Saturday, 4 February 2017
Movie Review: Love Affair (1939)
Celebrated international playboy Michel Marnet (Charles Boyer) meets American aspiring singer Terry McKay (Irene Dunne) on an ocean liner crossing the Atlantic. Despite both being in relationships with other people, they cannot help but fall in love. During a stop at the island of Madeira they visit Michel's elderly grandmother Janou (Maria Ouspenskaya). She reveals that Michel is a talented painter lacking the motivation to dedicate himself to his craft.
On the approach to New York City, Terry and Michel arrange to meet again six months later at the top of the Empire State Building if they succeed in settling their affairs and launching their careers. Both break off their prior relationships, Michel works hard to start painting again and Terry proves herself a successful singer. But on the appointed date and at the agreed-upon time, destiny has a surprise for the seemingly perfect couple.
Directed by Leo McCarey, Love Story has stood the test of time remarkably well. A great deal of credit goes to the idyllic and timeless story of two people finding each other while literally drifting through life, but McCarey makes it all work by tuning down melodrama in favour of pragmatism. The film avoids lingering in one place or overplaying any one moment. For all the romance on display, the story concludes in a brisk 87 minutes, with the power derived from the strength of attraction rather than any sense of inflated sentiment.
An Affair To Remember in 1957 with Cary Grant and Deborah Kerr. The remake is glossier, but also loses Boyer's international charm while unnecessarily inflating the running time to nearly two hours.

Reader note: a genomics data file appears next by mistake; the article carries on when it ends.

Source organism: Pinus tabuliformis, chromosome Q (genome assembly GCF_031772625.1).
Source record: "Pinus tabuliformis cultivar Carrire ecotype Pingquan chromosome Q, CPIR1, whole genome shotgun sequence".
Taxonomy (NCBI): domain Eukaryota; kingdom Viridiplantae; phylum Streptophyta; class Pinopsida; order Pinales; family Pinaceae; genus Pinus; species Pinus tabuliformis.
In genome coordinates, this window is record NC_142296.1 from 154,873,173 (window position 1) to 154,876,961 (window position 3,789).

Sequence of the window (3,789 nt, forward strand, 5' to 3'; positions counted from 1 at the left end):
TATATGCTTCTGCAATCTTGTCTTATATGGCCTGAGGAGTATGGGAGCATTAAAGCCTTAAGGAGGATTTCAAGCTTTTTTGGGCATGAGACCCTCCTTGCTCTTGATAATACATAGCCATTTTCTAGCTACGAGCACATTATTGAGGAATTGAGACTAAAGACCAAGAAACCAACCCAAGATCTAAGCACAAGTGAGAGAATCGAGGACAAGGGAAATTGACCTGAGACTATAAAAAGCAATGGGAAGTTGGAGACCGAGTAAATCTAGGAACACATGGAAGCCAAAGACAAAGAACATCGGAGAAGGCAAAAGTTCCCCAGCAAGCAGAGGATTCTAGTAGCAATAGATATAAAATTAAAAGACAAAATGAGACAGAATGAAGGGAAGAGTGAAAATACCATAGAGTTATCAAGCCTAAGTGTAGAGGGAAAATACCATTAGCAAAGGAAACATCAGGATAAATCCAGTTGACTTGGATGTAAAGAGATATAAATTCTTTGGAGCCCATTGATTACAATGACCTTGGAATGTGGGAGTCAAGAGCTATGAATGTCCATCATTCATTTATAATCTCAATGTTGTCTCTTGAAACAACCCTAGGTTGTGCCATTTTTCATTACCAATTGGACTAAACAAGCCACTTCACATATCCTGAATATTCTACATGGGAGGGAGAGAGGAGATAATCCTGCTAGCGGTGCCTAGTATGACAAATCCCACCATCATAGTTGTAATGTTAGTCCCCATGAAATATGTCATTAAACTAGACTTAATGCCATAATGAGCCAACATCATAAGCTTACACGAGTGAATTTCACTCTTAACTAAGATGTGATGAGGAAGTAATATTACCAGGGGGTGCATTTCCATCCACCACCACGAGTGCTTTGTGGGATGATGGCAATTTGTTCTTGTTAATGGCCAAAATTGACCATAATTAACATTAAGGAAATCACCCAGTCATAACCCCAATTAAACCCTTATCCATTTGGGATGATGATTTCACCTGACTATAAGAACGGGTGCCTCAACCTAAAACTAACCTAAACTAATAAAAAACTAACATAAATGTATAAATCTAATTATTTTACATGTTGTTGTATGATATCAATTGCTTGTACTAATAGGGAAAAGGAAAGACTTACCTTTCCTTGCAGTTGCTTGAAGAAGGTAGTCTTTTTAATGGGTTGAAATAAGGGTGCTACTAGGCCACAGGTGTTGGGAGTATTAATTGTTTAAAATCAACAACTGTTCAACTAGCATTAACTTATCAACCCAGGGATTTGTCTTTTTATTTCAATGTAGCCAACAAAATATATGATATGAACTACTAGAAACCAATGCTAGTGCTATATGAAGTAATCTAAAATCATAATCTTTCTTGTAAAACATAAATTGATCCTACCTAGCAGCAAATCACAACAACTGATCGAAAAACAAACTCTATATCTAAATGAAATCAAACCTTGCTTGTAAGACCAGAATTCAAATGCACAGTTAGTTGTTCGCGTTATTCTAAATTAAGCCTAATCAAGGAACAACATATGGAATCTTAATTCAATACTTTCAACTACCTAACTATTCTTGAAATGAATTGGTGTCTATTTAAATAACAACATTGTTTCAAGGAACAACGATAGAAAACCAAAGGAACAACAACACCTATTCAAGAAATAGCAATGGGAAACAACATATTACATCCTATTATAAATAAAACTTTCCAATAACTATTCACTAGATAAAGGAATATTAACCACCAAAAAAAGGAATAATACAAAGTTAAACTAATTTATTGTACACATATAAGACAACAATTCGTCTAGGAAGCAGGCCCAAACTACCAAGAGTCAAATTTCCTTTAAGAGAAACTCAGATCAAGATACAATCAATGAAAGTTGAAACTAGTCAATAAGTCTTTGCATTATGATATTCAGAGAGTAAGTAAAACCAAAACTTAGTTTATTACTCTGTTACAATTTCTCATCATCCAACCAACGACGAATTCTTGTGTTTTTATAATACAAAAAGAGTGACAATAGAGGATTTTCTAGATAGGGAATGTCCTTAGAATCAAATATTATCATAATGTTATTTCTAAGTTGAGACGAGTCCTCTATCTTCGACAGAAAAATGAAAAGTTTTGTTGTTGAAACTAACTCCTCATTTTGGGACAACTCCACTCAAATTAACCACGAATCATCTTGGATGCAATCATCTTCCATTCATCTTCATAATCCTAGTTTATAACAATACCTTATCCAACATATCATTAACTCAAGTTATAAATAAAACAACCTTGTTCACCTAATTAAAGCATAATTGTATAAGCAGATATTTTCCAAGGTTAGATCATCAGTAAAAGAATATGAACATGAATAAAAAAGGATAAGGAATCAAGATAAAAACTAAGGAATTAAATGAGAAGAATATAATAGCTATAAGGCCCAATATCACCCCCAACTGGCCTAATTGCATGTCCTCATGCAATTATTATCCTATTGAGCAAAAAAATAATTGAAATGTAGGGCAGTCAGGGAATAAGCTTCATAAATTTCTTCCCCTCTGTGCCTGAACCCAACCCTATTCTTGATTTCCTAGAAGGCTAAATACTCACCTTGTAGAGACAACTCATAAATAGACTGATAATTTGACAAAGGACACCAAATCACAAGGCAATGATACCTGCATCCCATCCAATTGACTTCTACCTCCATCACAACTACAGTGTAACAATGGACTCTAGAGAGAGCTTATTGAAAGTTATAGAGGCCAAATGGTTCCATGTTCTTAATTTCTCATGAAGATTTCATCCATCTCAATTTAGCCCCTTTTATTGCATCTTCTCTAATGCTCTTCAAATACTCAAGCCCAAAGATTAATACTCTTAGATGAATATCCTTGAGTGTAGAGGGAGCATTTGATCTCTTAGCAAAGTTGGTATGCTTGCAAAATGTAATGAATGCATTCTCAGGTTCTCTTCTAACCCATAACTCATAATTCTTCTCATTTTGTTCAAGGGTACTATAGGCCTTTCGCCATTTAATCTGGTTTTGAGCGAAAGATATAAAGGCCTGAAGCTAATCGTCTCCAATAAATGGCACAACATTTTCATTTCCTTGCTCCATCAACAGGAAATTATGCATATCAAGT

Irene Dunne and Charles Boyer are perfectly matched, and both bring a mischievous glint to the proceedings. On the confined yet artificially secluded boat, they are adults alone but attached, and afforded the freedom to flirt. The relationship pull is presented with warmth and recognizable realism. The unexpected highlight of the evolving romance occurs during the Madeira interlude with grandmother Janou, one of those serendipitous moments in cinema, transcending the screen to achieve an ethereal quality with Maria Ouspenskaya sprinkling the magic dust.
Back in New York the action moves swiftly as they separate to sort out their emotions and lives, McCarey wisely aware that the strength of the film resides when his couple are in close orbits.
Love Affair reaches a quite magnificent climax, Michel and Terry succumbing to the forces of destiny despite strong side winds. Boyer and Dunne rise to peaks of performance in a final scene where the words being spoken hide the genuine conversation underneath, until Boyer pulls off a shattering moment of realization.
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